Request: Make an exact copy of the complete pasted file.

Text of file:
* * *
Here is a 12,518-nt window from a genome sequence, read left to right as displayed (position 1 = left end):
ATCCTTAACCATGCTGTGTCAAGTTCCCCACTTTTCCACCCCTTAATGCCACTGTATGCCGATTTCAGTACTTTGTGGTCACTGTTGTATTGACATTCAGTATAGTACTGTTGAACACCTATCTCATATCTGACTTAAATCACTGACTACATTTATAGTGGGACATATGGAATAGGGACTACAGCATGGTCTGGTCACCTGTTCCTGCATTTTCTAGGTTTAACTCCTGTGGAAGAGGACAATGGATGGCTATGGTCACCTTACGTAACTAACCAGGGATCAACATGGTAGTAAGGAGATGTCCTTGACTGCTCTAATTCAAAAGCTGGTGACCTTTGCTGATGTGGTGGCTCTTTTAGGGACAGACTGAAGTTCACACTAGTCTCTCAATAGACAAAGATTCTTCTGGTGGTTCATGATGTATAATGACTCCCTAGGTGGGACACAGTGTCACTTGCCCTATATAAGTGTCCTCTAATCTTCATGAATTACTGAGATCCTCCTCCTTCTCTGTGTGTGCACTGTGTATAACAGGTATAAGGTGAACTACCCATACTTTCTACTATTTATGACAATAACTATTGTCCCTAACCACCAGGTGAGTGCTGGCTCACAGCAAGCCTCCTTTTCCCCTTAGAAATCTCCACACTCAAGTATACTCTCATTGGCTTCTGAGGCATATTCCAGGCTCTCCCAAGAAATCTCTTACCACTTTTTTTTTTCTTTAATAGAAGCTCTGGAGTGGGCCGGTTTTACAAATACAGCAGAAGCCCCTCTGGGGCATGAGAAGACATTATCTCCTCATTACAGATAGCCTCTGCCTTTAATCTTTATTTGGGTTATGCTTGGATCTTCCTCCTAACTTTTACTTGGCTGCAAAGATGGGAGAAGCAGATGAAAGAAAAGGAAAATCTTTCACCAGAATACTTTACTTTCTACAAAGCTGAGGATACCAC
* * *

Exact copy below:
Here is a 12,518-nt window from a genome sequence, read left to right as displayed (position 1 = left end):
ATCCTTAACCATGCTGTGTCAAGTTCCCCACTTTTCCACCCCTTAATGCCACTGTATGCCGATTTCAGTACTTTGTGGTCACTGTTGTATTGACATTCAGTATAGTACTGTTGAACACCTATCTCATATCTGACTTAAATCACTGACTACATTTATAGTGGGACATATGGAATAGGGACTACAGCATGGTCTGGTCACCTGTTCCTGCATTTTCTAGGTTTAACTCCTGTGGAAGAGGACAATGGATGGCTATGGTCACCTTACGTAACTAACCAGGGATCAACATGGTAGTAAGGAGATGTCCTTGACTGCTCTAATTCAAAAGCTGGTGACCTTTGCTGATGTGGTGGCTCTTTTAGGGACAGACTGAAGTTCACACTAGTCTCTCAATAGACAAAGATTCTTCTGGTGGTTCATGATGTATAATGACTCCCTAGGTGGGACACAGTGTCACTTGCCCTATATAAGTGTCCTCTAATCTTCATGAATTACTGAGATCCTCCTCCTTCTCTGTGTGTGCACTGTGTATAACAGGTATAAGGTGAACTACCCATACTTTCTACTATTTATGACAATAACTATTGTCCCTAACCACCAGGTGAGTGCTGGCTCACAGCAAGCCTCCTTTTCCCCTTAGAAATCTCCACACTCAAGTATACTCTCATTGGCTTCTGAGGCATATTCCAGGCTCTCCCAAGAAATCTCTTACCACTTTTTTTTTTCTTTAATAGAAGCTCTGGAGTGGGCCGGTTTTACAAATACAGCAGAAGCCCCTCTGGGGCATGAGAAGACATTATCTCCTCATTACAGATAGCCTCTGCCTTTAATCTTTATTTGGGTTATGCTTGGATCTTCCTCCTAACTTTTACTTGGCTGCAAAGATGGGAGAAGCAGATGAAAGAAAAGGAAAATCTTTCACCAGAATACTTTACTTTCTACAAAGCTGAGGATACCAC